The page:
The Boy in the Striped Pajamas
by John Boyne
It is 1942. Nine-year-old Bruno comes home one day to discover that all his belongings are being packed into boxes. His father, a soldier, has just been promoted, and they are moving to a house far away, outside of Berlin. At first, Bruno sulks, mourning the loss of his three best friends and the old house, which was much bigger and had a banister to slide down. Soon, though, he remembers how he used to explore back in Berlin and decides to go for a walk one day. It is this decision that leads him to a boy who sits on the other side of a long, tall fence where there are hundreds of strange people all wearing the same grey, striped pajamas. And it is his friendship with this boy that leads to unexpected and drastic consequences.
Historical fiction is one of my favorite genres and I frequently look for one to read. When I searched “historical fiction books,” this book caught my eye because I had watched the movie several years before and really liked it. This seemingly simple story has a much deeper meaning than what might originally be thought, given its presentation.
The author chose a writing style that is very easy to read, one that presents Bruno’s thoughts directly to the reader, as if following all his thought processes exactly as they happen in his mind. As you might expect from a nine-year-old, his thoughts are often very immature. In addition, he seems to be very pleased with the conclusions he comes to and sees himself as mature – at least much more mature than his irritating sister Gretel makes him out to be – and very knowledgeable.
There are many events in the book that Bruno does not understand, but that are told in such a way that the reader knows perfectly well what is going on, even though nothing is explained explicitly. I thought this was an interesting way to tell a story, and it actually appealed to me. It gives the reader a sense of what the mind of a young boy must seem like to those much older.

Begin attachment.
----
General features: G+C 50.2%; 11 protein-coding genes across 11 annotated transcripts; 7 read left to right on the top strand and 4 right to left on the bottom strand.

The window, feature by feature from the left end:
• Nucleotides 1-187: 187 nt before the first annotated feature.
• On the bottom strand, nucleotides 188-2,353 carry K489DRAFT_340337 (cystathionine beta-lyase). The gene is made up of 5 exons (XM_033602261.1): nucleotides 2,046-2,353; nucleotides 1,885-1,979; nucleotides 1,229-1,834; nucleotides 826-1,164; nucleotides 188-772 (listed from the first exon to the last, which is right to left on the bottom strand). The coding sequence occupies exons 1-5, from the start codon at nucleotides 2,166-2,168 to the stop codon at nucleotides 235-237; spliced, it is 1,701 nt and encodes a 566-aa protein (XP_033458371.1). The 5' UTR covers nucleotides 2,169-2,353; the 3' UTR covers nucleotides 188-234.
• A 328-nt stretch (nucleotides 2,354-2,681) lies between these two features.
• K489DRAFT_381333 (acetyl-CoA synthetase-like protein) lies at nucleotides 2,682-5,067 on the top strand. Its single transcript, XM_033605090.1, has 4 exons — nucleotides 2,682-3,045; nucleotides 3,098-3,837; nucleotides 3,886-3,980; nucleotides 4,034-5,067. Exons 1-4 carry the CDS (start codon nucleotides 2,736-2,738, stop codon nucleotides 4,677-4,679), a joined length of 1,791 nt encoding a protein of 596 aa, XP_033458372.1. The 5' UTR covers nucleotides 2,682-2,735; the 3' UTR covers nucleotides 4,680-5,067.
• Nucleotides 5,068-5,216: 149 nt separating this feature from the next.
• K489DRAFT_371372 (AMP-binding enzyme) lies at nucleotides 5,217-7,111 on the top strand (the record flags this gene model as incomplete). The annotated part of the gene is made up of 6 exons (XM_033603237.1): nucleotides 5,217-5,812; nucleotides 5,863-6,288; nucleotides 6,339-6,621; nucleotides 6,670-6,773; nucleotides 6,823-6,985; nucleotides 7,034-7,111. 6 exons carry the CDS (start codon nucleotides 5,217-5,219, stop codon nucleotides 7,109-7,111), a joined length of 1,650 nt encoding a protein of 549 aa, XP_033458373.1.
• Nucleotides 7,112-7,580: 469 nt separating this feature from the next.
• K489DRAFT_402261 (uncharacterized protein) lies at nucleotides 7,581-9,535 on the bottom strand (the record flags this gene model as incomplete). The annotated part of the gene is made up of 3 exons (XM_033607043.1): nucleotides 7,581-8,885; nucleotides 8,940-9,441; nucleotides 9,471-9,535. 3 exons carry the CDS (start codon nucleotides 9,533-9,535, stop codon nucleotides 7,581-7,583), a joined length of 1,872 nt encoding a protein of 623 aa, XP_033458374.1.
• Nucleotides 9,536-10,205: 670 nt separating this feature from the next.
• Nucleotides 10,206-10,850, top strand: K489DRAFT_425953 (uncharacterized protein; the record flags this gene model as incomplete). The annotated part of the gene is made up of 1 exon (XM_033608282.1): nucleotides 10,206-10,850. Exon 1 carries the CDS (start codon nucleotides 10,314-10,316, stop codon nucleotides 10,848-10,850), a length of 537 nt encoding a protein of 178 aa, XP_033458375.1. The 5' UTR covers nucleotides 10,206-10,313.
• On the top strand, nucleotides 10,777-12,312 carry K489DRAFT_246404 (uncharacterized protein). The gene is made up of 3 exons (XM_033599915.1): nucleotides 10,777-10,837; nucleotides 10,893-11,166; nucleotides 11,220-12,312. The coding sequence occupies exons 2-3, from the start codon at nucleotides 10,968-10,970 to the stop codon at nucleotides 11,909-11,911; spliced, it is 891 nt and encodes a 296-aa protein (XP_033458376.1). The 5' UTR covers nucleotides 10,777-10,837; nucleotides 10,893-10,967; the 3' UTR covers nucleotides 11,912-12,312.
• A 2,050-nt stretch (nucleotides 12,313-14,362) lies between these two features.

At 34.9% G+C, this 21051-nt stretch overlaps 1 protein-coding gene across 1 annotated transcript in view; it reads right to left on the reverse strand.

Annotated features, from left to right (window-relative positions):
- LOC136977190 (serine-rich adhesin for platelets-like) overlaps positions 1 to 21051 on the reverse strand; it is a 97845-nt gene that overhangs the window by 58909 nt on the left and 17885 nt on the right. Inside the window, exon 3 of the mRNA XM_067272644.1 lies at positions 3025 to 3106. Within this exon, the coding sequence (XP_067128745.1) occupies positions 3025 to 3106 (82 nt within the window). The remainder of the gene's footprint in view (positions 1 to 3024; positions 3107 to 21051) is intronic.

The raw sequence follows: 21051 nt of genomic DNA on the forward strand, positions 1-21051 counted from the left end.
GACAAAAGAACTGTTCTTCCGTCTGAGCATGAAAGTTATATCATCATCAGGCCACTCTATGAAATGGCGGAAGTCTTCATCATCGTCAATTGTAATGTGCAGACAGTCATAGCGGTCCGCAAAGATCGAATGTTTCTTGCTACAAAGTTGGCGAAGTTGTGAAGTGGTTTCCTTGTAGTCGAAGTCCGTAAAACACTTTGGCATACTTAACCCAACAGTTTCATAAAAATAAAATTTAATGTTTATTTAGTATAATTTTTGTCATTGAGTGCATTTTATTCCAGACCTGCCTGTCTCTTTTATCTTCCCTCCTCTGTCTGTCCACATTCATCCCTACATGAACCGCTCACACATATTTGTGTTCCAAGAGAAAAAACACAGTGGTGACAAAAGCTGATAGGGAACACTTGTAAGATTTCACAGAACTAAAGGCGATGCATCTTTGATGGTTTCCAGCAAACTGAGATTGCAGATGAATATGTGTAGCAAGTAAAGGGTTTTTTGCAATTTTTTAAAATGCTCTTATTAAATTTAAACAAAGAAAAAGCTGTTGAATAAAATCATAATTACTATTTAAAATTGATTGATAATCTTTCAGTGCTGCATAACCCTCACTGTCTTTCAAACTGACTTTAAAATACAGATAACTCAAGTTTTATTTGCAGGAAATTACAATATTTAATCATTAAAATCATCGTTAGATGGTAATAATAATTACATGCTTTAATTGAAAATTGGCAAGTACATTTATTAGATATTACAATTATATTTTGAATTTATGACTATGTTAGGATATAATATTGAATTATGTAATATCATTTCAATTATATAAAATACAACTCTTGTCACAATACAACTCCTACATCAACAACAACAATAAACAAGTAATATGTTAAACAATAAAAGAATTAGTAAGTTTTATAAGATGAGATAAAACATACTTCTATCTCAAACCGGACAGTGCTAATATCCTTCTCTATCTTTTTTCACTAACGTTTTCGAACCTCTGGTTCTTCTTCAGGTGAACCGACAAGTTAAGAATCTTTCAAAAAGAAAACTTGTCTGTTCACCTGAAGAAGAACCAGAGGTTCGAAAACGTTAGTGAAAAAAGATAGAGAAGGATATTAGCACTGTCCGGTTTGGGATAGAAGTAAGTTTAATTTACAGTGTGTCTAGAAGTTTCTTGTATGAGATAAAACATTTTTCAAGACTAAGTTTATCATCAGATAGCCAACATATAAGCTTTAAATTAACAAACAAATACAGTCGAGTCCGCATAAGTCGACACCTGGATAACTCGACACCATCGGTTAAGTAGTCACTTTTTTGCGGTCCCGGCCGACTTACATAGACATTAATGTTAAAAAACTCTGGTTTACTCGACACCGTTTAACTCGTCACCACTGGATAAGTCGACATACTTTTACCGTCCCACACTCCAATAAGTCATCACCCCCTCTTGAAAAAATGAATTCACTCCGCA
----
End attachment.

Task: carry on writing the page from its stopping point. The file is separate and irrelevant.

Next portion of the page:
Occasionally, Bruno mispronounces the names of certain places or people, and this lends a certain meaning or character to what he is mispronouncing. For example, Bruno calls Hitler “the Fury.” He is trying to say “Führer,” but is unable to correctly pronounce the word. However, the implications the author is trying to make are clear. One can see how the word “fury” might be related to Hitler.
Since it had seemed there were no other children near their new home, Bruno is delighted when he meets Schmuel, the boy on the other side of the fence. He sees him as a possible friend, one to replace those he lost after moving from Berlin. It is an interesting relationship, as they must talk to each other through the wire fence and cannot interact physically. He tells no one of his new friend, however, and one cannot help but wonder if this was a grave mistake.
The author seems to be cautioning readers to take care: wrong choices can have terrible consequences. He is referring, I think, not to Bruno, but to another character in the book, one which I will not reveal so that you may realize it for yourself.
Having already watched the movie, I could anticipate the occurrences of most of the major events, but this did not lessen my enjoyment of the book in the least. I would highly recommend this book for everyone except the very young. Young children may not be able to fully understand the implications of this story. However, I think a wide range of readers, including those on the younger side, will enjoy and appreciate this book.